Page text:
Must-know: Does e-commerce mean the end of malls?
E-commerce is both a positive and a negative for mall REITs
General Growth CEO Sandeep Mathrani spent a lot of time on the conference call discussing the impact of e-commerce on his company (and mall REITs in general). It’s conventional wisdom these days that e-commerce means the end of the shopping mall (and brick-and-mortar retailers in general). But Mathrani laid out some important facts that dispute this view of the world.
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People tend to forget that Internet retailers weren’t the first threat to brick-and-mortar retailers. Before the Internet, people bought goods out of catalogs. The Sears Catalog is almost a piece of American History, and it revolutionized the way we shopped over a century ago. Fun fact: in the early 1970s, the five biggest retailers in the U.S. were the five U.S. divisions of Sears (SHLD). Now, they’re simply another troubled retailer like J.C. Penney (JCP)
In 1995, catalog and direct mail sales accounted for about 10% of total sales in the U.S. In 2013, e-commerce came in at just under 9% of sales. So, in a lot of ways, it’s incorrect to assume that e-commerce sales are cannibalizing in-store sales—they’re really just catalog sales being routed through a new channel.
Mathrani put out another interesting tidbit—that half of e-commerce sales were ship-to-store last year. Customers like the ship-to-store option because it gives them a physical place to return the merchandise to yet still has the convenience of online shopping. Retailers are becoming more sophisticated in inventory management and are integrating in-store and online systems. Finally, retailers are figuring out that the ship-to-store model also helps drive impulse sales. Instead of viewing e-commerce as a threat, smart retailers are viewing it as simply another avenue to drive sales.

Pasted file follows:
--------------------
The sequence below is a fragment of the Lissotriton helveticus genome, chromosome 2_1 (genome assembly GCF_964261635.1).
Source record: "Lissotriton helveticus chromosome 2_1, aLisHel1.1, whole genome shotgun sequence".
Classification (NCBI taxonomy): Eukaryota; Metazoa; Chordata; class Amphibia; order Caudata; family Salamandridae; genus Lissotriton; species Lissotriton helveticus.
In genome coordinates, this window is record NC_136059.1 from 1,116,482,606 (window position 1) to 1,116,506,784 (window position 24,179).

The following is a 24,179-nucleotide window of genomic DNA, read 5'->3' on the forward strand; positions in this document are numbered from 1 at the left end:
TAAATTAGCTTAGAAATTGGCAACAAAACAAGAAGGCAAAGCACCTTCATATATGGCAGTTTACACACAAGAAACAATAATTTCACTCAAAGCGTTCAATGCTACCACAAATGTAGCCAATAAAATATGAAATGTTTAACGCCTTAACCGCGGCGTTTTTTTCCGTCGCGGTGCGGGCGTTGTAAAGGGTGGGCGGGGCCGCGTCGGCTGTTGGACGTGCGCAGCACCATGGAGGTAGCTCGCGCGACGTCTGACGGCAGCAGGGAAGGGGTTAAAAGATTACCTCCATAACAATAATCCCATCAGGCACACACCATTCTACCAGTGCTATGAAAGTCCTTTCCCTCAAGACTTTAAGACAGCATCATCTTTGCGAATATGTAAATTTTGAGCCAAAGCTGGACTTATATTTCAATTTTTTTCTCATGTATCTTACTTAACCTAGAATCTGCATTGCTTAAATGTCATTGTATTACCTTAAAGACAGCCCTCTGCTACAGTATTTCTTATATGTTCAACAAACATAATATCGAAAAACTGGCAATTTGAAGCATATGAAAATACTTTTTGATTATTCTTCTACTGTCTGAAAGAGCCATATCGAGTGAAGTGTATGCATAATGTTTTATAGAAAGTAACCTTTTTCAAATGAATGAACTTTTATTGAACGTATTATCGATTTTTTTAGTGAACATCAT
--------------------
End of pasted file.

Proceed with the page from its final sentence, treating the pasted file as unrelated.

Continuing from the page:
Finally, Mathrani made a critical point—that e-commerce is becoming a way to vet new concepts. Some brands that used to be 100% online are now building brick-and-mortar operations. One brand specifically mentioned was Boston Proper, which is owned by Chicos (CHS). Given that the brand has worked out well online, the company has been building stores.
The takeaway from this analysis is that holders of mall REIT stocks should expect earnings (and therefore dividends) to continue to increase going forward as the economy improves.
For more analysis on online shopping versus brick-and-mortar retailers, see Must-know: Why is Cyber Monday such an opportunity for retail?